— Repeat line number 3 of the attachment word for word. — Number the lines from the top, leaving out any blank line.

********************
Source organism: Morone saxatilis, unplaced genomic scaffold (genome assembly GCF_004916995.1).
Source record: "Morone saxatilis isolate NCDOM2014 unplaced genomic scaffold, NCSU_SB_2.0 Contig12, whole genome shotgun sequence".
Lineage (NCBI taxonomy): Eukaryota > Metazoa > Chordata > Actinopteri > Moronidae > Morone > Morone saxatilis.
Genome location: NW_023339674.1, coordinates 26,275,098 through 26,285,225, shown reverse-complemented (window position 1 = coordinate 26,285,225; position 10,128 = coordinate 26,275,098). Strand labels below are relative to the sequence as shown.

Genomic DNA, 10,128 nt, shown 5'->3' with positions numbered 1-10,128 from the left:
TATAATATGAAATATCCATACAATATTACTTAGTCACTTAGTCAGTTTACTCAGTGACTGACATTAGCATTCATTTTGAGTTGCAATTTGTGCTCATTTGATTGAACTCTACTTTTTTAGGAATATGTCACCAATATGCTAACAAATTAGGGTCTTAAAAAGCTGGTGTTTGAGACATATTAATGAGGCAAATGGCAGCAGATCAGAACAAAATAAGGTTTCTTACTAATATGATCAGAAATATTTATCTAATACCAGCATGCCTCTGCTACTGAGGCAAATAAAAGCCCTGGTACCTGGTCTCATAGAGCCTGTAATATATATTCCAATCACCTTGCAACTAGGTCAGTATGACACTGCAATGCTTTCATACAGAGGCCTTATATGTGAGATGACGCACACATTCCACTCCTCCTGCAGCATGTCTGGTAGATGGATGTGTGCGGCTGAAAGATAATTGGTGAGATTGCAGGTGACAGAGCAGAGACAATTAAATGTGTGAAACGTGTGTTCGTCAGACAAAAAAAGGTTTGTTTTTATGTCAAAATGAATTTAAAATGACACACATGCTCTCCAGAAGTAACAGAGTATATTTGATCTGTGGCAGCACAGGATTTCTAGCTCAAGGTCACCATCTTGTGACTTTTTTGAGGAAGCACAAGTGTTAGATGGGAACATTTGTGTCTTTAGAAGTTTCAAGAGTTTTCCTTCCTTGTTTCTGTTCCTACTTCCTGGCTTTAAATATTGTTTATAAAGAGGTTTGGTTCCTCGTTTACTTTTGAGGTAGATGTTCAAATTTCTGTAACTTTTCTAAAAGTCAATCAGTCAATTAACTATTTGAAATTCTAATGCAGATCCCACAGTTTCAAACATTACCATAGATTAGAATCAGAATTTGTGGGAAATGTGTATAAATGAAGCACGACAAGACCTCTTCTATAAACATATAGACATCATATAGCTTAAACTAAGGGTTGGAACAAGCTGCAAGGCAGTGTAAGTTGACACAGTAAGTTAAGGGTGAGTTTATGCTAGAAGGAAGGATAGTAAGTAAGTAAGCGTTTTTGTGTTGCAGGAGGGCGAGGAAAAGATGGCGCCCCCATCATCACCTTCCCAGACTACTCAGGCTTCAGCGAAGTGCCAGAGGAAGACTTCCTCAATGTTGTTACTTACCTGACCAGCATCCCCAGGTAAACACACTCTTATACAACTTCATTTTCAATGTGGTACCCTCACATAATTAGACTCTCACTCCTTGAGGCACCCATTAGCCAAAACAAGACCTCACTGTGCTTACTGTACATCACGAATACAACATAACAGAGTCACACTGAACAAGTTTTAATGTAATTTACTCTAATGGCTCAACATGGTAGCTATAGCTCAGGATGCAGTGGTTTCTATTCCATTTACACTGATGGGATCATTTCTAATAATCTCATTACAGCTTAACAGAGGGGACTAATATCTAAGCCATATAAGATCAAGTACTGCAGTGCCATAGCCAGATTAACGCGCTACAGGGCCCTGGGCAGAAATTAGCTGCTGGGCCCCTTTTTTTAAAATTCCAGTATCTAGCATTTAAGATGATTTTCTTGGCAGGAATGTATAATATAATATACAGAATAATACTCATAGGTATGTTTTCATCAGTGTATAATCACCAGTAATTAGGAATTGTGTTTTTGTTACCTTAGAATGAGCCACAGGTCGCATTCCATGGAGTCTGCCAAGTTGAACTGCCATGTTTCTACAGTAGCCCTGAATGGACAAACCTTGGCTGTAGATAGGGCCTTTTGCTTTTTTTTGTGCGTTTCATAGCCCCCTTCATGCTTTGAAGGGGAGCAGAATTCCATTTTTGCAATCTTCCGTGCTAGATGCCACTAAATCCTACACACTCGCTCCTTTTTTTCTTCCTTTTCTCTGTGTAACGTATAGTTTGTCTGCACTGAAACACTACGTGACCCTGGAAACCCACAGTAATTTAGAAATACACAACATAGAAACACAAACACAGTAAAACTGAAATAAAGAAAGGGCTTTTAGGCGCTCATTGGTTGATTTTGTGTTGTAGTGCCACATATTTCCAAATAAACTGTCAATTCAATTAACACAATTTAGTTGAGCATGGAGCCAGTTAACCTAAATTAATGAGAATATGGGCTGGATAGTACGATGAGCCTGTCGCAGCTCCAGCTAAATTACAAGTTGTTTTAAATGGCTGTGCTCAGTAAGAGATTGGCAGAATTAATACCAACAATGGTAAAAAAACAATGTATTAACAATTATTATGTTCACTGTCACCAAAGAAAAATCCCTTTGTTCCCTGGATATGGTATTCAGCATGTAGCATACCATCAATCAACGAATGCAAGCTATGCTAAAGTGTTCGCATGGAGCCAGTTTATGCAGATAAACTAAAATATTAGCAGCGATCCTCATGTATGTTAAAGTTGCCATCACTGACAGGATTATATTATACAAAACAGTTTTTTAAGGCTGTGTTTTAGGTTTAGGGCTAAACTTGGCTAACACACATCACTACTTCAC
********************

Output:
Lineage (NCBI taxonomy): Eukaryota > Metazoa > Chordata > Actinopteri > Moronidae > Morone > Morone saxatilis.